Pastor’s Letter, February 2019
The Power and Gift of Loneliness
Dear Brothers and Sisters,
I hear it a lot. In fact, I heard it this morning: “I’ve got cabin fever.” On this morning as I compose this letter, it is snowing outside, and there’s an expected accumulation of five to eight inches of snow. I am sitting in my home office and glancing out the window as the white powder falls on trees, on tables, on railings. I’m attentive to the mysterious silence of snow, and the way it isolates me, at least for the day, and how it also forces me to confront my aloneness.
I doubt there is anyone who might be reading this letter, who hasn’t experience loneliness at some point, in their life. I am not thinking so much about the deep ache of loneliness, the kind that ravages us when we lose someone we love, or that of a broken heart. I’m talking about the type of loneliness that insists we live and participate in the world.
There is something essential, crucial and vital about loneliness. I’ve come to believe it is both God-given and God-driven for several reasons. For one, it is God-given so that we don’t live in isolation and so that we understand that no one is an island, that we absolutely need one another.
Yes, we are a part of the Body of Christ, but we are also a part of the Body of Humanity. It’s God-driven so that we will not settle for less than walking through this life with Christ. We must always be aware of God’s presence through the indwelling Holy Spirit, and grasp with grace-filled hearts, that we are never alone.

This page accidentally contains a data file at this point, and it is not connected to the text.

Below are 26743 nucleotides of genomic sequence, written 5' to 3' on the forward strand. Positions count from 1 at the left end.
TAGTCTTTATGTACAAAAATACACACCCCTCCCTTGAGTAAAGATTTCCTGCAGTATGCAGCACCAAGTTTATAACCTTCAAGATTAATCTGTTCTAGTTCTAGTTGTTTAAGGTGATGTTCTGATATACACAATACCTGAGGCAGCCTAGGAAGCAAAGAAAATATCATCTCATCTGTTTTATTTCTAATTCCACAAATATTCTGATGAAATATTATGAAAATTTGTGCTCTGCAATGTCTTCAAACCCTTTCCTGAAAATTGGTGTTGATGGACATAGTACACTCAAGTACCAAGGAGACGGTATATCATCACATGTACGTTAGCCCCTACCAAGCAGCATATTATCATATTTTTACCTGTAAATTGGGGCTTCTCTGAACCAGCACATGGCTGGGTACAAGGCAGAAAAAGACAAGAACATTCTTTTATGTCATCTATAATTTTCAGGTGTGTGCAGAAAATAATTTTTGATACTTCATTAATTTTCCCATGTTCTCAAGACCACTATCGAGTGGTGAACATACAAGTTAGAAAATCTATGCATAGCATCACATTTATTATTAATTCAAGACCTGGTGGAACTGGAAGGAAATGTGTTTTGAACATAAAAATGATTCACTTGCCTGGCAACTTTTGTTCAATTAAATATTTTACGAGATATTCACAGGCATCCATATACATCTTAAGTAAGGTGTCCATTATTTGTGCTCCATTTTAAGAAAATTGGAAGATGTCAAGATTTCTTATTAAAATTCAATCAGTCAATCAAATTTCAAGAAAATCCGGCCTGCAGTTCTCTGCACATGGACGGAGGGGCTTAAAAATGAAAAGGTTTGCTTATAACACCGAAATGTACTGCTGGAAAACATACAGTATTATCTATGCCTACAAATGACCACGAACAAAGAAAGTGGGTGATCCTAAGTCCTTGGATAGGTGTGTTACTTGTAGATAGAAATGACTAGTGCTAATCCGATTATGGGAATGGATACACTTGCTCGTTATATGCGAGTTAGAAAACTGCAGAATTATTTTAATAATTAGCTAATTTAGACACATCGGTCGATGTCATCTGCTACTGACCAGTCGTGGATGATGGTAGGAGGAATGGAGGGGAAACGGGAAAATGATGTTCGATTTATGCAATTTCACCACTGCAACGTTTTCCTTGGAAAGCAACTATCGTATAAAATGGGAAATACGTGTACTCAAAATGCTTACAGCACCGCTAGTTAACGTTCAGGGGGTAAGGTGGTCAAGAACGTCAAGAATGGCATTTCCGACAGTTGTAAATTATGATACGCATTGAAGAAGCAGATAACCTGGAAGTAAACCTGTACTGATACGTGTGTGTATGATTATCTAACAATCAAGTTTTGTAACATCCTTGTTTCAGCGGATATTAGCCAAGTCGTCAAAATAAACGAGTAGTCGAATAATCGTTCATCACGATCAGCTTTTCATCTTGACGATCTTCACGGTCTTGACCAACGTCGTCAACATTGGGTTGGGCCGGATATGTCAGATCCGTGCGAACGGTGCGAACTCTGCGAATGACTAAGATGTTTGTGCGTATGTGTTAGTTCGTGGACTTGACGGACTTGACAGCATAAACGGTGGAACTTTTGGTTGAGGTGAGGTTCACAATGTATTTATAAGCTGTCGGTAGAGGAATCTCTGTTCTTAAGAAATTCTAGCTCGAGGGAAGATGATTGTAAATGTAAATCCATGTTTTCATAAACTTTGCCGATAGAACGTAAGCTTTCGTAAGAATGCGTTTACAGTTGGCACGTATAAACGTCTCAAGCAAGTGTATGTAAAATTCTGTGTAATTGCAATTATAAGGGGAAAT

Loneliness and aloneness are two experiences that I’ve had to think about of late as I’ve had the privilege of officiating at several funerals this month. I am reminded that at the end of our lives, we will all face God. We will stand alone before God for a life review. No one will be there to accept blame for our choices. We are responsible for what we’ve done with our days, having been given the grace of eternal life, and knowing that Jesus Christ has taken our place at the judgment seat. It’s a sobering thought, and one worth taking the time to think about. Maybe cabin fever is not an illness, but a reminder of our longing to connect with God and with one another, for no life is complete without both. Maybe we could even go so far as to say that loneliness is a gift of the Spirit if we are willing to open it.
So on this day, and throughout the wintery cold, snowy, days, may we pay attention to God-given and God-driven loneliness and aloneness, and live better for having paid rightful attention to it.
So teach us to number our days,
That we may gain a heart of wisdom.
Be glad, be wise, and listen to the snow.
May we gain a heart of wisdom.
In His Name that is Above All Names,